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I'm not sure the answer, but in really big systems, even the biggest/best(/most hated?) companies can face issues: moishelettvin.blogspot.co.uk/2006/11/… –  Ozz Mar 7 '13 at 9:41
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Big projects are lots of little projects talking to each other... –  Joris Timmermans Mar 7 '13 at 9:52
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Divide and conquer –  superM Mar 7 '13 at 11:48
    
Conways Law applies here. Adjust your architecture to fit your team. –  Dave Hillier Mar 7 '13 at 12:56
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6 Answers

You should certainly consider splitting the product into modules with interface team(s) bringing those constituent modules together into a product. This in turn would mean splitting the repositories to match the module partitioning and hierarchy. If it appears that you can't do this then the project will probably grind to a merge-induced halt considering the number of developers contributing.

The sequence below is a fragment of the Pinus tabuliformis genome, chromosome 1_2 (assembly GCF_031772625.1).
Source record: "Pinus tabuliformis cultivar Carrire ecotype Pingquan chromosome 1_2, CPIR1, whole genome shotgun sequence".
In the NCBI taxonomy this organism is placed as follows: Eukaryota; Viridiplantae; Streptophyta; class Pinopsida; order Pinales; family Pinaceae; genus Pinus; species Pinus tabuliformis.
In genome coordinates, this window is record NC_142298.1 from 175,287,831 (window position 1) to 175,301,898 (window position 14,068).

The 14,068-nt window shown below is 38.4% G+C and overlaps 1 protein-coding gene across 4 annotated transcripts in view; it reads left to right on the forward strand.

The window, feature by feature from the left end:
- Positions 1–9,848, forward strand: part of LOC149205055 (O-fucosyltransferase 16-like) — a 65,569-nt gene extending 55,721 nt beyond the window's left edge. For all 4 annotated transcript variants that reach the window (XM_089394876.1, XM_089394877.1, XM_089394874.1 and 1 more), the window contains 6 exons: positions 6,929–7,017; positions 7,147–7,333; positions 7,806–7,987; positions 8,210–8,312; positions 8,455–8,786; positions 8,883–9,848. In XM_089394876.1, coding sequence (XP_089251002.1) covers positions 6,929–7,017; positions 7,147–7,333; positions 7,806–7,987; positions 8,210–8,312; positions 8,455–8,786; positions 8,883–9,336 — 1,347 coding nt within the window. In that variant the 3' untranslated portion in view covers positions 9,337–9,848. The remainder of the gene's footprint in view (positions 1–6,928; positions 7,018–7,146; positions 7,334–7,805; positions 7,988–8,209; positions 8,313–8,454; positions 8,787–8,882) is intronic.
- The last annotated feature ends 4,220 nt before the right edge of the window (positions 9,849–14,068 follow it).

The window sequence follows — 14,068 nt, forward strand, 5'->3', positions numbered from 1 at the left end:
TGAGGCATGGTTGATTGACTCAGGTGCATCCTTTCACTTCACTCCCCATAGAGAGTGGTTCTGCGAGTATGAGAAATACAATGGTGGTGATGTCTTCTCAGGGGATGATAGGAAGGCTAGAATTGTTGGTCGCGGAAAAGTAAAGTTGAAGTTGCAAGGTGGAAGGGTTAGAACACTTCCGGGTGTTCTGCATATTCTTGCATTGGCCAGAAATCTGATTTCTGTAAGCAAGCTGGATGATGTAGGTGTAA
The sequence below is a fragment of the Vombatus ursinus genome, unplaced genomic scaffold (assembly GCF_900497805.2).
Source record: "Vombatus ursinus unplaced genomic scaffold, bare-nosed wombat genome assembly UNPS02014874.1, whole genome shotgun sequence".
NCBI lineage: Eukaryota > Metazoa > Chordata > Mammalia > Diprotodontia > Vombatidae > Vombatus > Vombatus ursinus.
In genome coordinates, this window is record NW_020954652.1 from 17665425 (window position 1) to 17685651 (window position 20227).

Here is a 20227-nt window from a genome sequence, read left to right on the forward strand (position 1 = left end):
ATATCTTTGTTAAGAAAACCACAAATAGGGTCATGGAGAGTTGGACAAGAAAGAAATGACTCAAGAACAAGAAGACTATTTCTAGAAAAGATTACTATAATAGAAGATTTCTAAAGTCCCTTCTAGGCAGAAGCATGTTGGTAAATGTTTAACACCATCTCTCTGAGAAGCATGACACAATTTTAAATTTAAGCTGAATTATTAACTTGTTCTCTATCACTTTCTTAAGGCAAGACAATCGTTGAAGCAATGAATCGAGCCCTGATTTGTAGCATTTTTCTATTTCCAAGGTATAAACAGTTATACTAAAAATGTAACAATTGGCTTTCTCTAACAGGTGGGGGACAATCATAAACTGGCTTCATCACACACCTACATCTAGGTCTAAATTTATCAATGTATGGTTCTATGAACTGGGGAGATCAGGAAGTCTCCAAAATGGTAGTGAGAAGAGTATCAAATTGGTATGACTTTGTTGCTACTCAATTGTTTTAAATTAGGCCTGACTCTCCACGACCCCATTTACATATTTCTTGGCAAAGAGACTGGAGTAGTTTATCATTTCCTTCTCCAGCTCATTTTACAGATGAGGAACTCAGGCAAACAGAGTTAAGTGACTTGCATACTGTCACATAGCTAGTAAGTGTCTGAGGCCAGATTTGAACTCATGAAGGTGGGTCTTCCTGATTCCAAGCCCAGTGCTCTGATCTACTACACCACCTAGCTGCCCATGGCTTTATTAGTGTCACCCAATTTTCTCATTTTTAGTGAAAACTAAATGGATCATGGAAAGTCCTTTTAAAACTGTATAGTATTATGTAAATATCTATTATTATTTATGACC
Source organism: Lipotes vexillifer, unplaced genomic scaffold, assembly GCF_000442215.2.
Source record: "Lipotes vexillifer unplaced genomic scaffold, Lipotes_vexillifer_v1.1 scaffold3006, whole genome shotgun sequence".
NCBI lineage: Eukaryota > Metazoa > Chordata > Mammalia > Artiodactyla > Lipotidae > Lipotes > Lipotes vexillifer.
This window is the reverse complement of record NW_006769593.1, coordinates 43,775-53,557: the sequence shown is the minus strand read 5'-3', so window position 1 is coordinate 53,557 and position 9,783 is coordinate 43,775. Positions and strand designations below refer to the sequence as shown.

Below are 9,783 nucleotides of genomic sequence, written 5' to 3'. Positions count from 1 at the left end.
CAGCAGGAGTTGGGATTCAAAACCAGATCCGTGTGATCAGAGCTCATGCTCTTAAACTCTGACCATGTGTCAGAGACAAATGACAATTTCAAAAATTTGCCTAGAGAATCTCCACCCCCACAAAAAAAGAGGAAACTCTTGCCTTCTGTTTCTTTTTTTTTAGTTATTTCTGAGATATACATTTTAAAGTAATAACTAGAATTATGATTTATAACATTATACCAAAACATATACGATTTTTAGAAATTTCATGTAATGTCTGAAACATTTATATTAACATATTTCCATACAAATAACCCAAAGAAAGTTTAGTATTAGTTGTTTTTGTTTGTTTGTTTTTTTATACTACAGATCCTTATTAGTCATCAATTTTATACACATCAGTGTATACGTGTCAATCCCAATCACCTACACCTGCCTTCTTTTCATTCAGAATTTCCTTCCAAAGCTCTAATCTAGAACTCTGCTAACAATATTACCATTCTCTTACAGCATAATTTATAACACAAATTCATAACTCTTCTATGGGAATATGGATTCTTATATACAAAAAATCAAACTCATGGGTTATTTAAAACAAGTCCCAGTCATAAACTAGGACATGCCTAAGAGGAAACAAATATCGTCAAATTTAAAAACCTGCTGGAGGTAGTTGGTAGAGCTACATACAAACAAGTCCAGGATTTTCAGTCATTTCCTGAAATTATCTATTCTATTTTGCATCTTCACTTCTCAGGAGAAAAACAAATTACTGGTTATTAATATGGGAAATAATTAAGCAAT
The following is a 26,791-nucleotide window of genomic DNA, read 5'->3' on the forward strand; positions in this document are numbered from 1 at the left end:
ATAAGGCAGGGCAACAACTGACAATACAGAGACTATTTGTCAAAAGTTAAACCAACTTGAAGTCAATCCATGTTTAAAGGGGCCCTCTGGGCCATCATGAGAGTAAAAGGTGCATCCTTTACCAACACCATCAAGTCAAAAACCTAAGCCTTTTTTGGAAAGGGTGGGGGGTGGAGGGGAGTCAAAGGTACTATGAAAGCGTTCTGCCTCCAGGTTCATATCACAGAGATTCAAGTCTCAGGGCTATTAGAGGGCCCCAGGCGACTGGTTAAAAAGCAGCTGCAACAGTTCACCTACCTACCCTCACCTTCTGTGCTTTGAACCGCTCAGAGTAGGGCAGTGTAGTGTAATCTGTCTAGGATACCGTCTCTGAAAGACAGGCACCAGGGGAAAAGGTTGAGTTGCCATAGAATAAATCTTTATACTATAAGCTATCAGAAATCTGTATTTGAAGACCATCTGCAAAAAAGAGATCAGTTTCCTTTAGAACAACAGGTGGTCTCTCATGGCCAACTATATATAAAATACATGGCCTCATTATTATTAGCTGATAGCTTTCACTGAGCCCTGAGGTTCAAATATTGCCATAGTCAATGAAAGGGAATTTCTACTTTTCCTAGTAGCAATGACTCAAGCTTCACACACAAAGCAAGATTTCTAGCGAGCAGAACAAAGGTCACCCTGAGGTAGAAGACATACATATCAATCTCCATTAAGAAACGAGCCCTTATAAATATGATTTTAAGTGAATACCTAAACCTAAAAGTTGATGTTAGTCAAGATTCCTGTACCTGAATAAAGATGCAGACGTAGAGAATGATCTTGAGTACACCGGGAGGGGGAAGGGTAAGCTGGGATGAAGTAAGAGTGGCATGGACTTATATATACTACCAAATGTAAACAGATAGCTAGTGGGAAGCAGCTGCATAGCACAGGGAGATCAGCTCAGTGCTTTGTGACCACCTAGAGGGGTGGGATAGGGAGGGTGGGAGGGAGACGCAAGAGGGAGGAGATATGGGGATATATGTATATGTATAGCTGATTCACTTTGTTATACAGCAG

If you are planning to use Git for version control then I would recommend using a code review system (like Gerrit) to improve transparency and ensure quality for each repository. That way all work would have to be approved before being merged into any authoritative repository. In this scenario it makes sense to grant certain trusted individuals permissions to push from a repo under a code review system to another repository (also possibly under a code review system). If used correctly this should be a fast and greatly beneficial process that doesn't hinder the development process.